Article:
Because minor water leaks account for more than 1 trillion gallons of water wasted each year in U.S. homes, the Public Service Commission of Wisconsin and the Environmental Protection Agency’s WaterSense program are promoting “Fix-a-Leak Week,” March 18 – 24, 2013, as a reminder to Wisconsin residents to check household plumbing fixtures and irrigation systems for leaks.
There are many ways to identify and repair dripping faucets, running toilets, and leaky showerheads. In most cases, fixture replacement parts pay for themselves quickly.
• In order to determine if a home has a water leak, customers should check the water meter before and after a two-hour period when no water is in use. If the meter number has changed after the two-hour period of non-use, a leak may be present. If a leak is present, a few simple steps may help customers save money:
• Leaky toilets are most often the result of a worn toilet flapper. Replacing the rubber flapper is a quick fix that could save a home with a constantly running toilet up to 200 gallons of water per day.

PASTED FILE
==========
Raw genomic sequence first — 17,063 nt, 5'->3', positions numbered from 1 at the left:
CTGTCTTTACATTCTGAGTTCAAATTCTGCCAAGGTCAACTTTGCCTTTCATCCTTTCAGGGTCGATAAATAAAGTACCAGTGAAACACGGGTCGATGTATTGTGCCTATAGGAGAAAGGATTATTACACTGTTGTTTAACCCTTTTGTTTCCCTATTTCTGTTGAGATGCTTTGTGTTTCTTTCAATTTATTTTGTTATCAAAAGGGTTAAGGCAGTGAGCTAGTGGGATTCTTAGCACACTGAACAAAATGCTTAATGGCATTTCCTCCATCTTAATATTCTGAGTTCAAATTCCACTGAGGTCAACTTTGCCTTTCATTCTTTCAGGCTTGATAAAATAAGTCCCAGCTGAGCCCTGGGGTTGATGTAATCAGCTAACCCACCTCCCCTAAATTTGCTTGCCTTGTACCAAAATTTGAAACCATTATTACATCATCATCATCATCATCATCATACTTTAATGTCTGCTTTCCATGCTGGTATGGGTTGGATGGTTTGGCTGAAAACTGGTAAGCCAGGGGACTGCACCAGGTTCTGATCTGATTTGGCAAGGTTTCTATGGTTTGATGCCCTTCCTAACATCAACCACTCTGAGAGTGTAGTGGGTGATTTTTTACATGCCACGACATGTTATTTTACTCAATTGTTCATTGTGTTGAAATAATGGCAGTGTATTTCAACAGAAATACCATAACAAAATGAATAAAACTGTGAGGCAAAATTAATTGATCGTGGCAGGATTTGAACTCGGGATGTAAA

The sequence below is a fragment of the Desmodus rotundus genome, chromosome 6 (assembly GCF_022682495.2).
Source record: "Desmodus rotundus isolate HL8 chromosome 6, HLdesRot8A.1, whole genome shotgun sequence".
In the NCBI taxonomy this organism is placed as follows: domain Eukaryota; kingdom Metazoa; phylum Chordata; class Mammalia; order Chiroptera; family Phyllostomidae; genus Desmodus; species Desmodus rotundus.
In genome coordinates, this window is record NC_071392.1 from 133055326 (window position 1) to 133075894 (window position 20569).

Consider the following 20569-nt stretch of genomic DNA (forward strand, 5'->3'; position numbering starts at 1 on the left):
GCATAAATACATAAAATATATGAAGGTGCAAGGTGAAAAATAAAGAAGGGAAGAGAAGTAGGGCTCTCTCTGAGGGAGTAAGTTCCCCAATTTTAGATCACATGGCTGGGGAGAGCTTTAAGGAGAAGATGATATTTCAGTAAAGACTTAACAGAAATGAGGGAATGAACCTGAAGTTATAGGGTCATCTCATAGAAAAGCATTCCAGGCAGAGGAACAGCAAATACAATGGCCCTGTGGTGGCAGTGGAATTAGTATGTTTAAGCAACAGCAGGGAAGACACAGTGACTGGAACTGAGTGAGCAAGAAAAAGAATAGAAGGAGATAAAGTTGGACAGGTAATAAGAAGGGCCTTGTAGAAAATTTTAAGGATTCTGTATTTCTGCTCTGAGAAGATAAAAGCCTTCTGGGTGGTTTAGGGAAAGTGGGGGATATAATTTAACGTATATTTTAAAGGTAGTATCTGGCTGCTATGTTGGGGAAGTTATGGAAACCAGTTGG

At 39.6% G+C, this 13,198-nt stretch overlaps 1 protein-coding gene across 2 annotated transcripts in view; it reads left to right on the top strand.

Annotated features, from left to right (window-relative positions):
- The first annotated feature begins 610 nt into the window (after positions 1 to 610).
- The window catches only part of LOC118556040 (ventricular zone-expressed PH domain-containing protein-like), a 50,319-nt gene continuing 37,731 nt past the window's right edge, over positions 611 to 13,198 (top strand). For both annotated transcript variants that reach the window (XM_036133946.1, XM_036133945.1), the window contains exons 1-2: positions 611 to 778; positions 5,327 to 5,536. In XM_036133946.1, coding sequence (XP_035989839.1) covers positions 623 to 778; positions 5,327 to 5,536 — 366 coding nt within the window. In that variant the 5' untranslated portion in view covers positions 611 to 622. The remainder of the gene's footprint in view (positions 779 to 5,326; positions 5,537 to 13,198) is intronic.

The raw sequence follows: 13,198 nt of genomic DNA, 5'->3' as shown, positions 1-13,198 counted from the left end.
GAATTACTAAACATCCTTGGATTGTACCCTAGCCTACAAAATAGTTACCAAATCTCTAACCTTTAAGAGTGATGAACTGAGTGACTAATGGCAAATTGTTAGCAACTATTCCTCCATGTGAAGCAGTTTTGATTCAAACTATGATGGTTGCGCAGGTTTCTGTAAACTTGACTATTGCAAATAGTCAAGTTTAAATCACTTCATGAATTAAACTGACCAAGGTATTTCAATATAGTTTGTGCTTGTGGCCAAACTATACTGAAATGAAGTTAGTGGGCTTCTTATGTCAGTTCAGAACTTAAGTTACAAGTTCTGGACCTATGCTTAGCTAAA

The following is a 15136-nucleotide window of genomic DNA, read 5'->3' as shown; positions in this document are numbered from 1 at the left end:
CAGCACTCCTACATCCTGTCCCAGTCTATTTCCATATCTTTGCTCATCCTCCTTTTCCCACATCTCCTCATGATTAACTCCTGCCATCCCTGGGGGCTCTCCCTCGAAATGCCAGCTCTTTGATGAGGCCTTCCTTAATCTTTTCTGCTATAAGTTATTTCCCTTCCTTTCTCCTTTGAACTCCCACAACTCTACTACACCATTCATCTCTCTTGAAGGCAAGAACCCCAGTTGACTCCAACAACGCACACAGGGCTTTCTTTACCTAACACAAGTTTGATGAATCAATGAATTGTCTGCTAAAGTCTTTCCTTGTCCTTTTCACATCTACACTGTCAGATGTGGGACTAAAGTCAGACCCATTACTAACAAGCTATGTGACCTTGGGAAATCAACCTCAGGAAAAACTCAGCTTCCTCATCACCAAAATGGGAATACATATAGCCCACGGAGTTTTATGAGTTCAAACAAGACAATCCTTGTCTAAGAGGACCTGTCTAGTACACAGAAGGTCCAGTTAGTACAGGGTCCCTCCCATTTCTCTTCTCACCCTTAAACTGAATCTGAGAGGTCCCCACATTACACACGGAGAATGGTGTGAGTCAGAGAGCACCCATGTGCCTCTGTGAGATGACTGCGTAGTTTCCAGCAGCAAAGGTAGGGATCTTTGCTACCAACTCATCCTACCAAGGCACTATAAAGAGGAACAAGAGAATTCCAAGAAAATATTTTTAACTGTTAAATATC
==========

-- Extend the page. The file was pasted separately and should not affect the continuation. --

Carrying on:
• Reduce faucet leaks by checking faucet washers and gaskets for wear and, if necessary, replace the faucet with a WaterSense labeled model.
• For a leaky garden hose, replace the nylon or rubber hose washer and ensure a tight connection to the spigot using pipe tape and a wrench.
• Landscape irrigation systems should be checked each spring before use to make sure they are not damaged by frost or freezing.
If homeowners have to replace a plumbing fixture, it may be prudent to first check for a WaterSense label. WaterSense labeled toilets, faucets, and showerheads have been independently tested and certified to save water and perform as well as or better than standard models.
WaterSense also partners with certified landscape irrigation auditors, designers, installers, and maintenance professionals.
For more information on Fix-a-Leak Week, click here.